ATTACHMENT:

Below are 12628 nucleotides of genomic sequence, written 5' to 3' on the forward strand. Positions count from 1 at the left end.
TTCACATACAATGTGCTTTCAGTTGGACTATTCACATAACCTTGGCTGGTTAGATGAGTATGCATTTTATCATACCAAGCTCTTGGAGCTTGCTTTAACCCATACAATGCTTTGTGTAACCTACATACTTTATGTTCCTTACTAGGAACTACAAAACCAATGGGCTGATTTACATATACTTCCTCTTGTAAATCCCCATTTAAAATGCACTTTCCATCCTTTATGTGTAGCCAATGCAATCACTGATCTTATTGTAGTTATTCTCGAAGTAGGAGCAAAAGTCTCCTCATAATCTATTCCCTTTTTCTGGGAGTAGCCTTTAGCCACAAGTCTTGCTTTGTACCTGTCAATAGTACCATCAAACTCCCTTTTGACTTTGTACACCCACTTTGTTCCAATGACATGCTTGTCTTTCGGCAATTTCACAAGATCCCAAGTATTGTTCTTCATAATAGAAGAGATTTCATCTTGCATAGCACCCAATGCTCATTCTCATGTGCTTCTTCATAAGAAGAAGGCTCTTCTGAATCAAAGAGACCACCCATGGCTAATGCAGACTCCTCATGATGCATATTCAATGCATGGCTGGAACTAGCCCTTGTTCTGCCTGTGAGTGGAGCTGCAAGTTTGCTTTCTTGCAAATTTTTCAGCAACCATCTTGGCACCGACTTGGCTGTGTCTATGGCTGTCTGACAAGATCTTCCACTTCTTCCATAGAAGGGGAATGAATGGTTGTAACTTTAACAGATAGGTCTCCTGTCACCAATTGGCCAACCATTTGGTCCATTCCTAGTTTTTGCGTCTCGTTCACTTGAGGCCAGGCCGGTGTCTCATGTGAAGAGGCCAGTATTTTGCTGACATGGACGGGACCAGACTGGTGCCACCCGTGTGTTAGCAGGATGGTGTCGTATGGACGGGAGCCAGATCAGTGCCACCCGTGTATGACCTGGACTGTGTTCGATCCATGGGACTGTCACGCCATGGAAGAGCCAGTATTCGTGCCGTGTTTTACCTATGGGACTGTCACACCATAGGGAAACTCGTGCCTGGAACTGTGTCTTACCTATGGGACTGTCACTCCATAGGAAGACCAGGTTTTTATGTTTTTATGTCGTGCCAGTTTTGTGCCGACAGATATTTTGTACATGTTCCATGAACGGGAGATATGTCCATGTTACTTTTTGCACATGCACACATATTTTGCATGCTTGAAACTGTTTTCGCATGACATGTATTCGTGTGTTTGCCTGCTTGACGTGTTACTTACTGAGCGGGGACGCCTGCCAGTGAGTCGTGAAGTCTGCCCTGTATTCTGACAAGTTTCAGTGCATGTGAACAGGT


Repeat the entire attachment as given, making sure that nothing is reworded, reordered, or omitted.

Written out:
Below are 12628 nucleotides of genomic sequence, written 5' to 3' on the forward strand. Positions count from 1 at the left end.
TTCACATACAATGTGCTTTCAGTTGGACTATTCACATAACCTTGGCTGGTTAGATGAGTATGCATTTTATCATACCAAGCTCTTGGAGCTTGCTTTAACCCATACAATGCTTTGTGTAACCTACATACTTTATGTTCCTTACTAGGAACTACAAAACCAATGGGCTGATTTACATATACTTCCTCTTGTAAATCCCCATTTAAAATGCACTTTCCATCCTTTATGTGTAGCCAATGCAATCACTGATCTTATTGTAGTTATTCTCGAAGTAGGAGCAAAAGTCTCCTCATAATCTATTCCCTTTTTCTGGGAGTAGCCTTTAGCCACAAGTCTTGCTTTGTACCTGTCAATAGTACCATCAAACTCCCTTTTGACTTTGTACACCCACTTTGTTCCAATGACATGCTTGTCTTTCGGCAATTTCACAAGATCCCAAGTATTGTTCTTCATAATAGAAGAGATTTCATCTTGCATAGCACCCAATGCTCATTCTCATGTGCTTCTTCATAAGAAGAAGGCTCTTCTGAATCAAAGAGACCACCCATGGCTAATGCAGACTCCTCATGATGCATATTCAATGCATGGCTGGAACTAGCCCTTGTTCTGCCTGTGAGTGGAGCTGCAAGTTTGCTTTCTTGCAAATTTTTCAGCAACCATCTTGGCACCGACTTGGCTGTGTCTATGGCTGTCTGACAAGATCTTCCACTTCTTCCATAGAAGGGGAATGAATGGTTGTAACTTTAACAGATAGGTCTCCTGTCACCAATTGGCCAACCATTTGGTCCATTCCTAGTTTTTGCGTCTCGTTCACTTGAGGCCAGGCCGGTGTCTCATGTGAAGAGGCCAGTATTTTGCTGACATGGACGGGACCAGACTGGTGCCACCCGTGTGTTAGCAGGATGGTGTCGTATGGACGGGAGCCAGATCAGTGCCACCCGTGTATGACCTGGACTGTGTTCGATCCATGGGACTGTCACGCCATGGAAGAGCCAGTATTCGTGCCGTGTTTTACCTATGGGACTGTCACACCATAGGGAAACTCGTGCCTGGAACTGTGTCTTACCTATGGGACTGTCACTCCATAGGAAGACCAGGTTTTTATGTTTTTATGTCGTGCCAGTTTTGTGCCGACAGATATTTTGTACATGTTCCATGAACGGGAGATATGTCCATGTTACTTTTTGCACATGCACACATATTTTGCATGCTTGAAACTGTTTTCGCATGACATGTATTCGTGTGTTTGCCTGCTTGACGTGTTACTTACTGAGCGGGGACGCCTGCCAGTGAGTCGTGAAGTCTGCCCTGTATTCTGACAAGTTTCAGTGCATGTGAACAGGT